OverviewMichael Eisenbaum of Gray•Duffy’s Encino office successfully achieved a $37,500 settlement on behalf of the firm’s client, the owner of an apartment complex. The plaintiff allegedly fell on the exterior stairs of the complex and sought damages in excess of $500,000 claiming that the fall caused a major foot injury which would require a complete reconstruction of her foot.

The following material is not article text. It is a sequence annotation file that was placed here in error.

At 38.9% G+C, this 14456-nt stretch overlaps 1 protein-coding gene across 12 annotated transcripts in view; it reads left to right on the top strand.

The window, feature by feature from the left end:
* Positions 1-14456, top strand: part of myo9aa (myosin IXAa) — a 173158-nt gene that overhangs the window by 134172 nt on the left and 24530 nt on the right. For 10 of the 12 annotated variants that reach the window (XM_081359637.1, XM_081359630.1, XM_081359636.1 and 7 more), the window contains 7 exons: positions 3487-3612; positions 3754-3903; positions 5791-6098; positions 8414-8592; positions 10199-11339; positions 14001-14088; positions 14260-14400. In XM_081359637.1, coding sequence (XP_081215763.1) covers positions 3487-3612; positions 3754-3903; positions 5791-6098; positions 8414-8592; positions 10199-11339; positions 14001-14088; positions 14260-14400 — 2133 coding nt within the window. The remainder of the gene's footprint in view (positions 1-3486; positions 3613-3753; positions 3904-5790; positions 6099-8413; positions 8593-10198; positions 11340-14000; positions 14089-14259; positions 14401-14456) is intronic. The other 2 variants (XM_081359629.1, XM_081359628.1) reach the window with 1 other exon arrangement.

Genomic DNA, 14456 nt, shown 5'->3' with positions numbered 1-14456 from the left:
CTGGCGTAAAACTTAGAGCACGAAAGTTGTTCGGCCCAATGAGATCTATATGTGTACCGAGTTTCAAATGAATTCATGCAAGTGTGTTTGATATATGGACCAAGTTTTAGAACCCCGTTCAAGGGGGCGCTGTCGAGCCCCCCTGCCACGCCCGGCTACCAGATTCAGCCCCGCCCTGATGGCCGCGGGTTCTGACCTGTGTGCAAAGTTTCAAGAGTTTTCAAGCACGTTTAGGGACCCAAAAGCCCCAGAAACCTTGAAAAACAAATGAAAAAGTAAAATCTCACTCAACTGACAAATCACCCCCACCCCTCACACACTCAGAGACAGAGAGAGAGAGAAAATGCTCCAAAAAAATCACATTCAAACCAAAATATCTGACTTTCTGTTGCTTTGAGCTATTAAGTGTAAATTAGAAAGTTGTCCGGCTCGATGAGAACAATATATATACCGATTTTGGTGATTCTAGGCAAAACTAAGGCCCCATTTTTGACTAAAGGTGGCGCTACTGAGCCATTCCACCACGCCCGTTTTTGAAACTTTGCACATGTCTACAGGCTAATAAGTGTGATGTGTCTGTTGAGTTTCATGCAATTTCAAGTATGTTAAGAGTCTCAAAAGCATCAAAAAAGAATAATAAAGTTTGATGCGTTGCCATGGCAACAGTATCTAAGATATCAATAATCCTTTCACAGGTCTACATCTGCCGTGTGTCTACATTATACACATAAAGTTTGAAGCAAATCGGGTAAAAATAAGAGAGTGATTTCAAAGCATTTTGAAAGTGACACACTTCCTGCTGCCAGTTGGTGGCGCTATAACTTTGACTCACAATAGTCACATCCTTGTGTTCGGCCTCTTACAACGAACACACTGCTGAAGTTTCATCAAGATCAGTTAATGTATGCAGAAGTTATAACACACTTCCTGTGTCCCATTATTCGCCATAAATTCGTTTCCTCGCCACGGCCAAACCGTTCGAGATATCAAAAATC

DiscussionRose Hakim, et al. v. Dolphin Marina, Ltd. The plaintiff, Rose Hakim, was a tenant in an apartment complex located in Marina Del Rey. Ms. Hakim was descending on the concrete stairs leading to the pool deck and claimed that she stumbled twisting her foot. Her injury was initially diagnosed and treated as a sprain, but then her condition deteriorated into a mid-foot dislocation and complete collapse of her arch, a condition known as a Lisfranc dislocation and Charcot Foot. The plaintiff claimed that she would need a complete surgical reconstruction of her foot or a possible amputation. She alleged that the owner of the apartment complex, Gray•Duffy’s client, was responsible because the steps did not meet building codes due to their varying riser heights, and that the landing had an excessive slope. She also claimed the railing did not extend to the end of the last step, therefore unable to hold on, contributing to the stumble. As a result of discovery, Michael Eisenbaum of Gray•Duffy determined that the plaintiff had been a severe diabetic with numerous pre-existing problems to the same foot, such as Neuropathy and amputation of two of her toes. Moreover, since the initial hospital records did not show a dislocation after the incident, her condition was arguably unrelated. She developed the condition about six to seven weeks after the alleged incident. Based on the firm’s medical experts and opinion, it was possible that the incident triggered a sequence of events leading to the plaintiff’s current condition. On that basis, Gray•Duffy agreed to participate in mediation. The plaintiff made initial settlement demands of approximately $500,000, which was then reduced to $200,000, and ultimately, pursuant to the mediator’s proposal, the case was settled for $37,500, approximately 13 percent of the amount claimed as damages.
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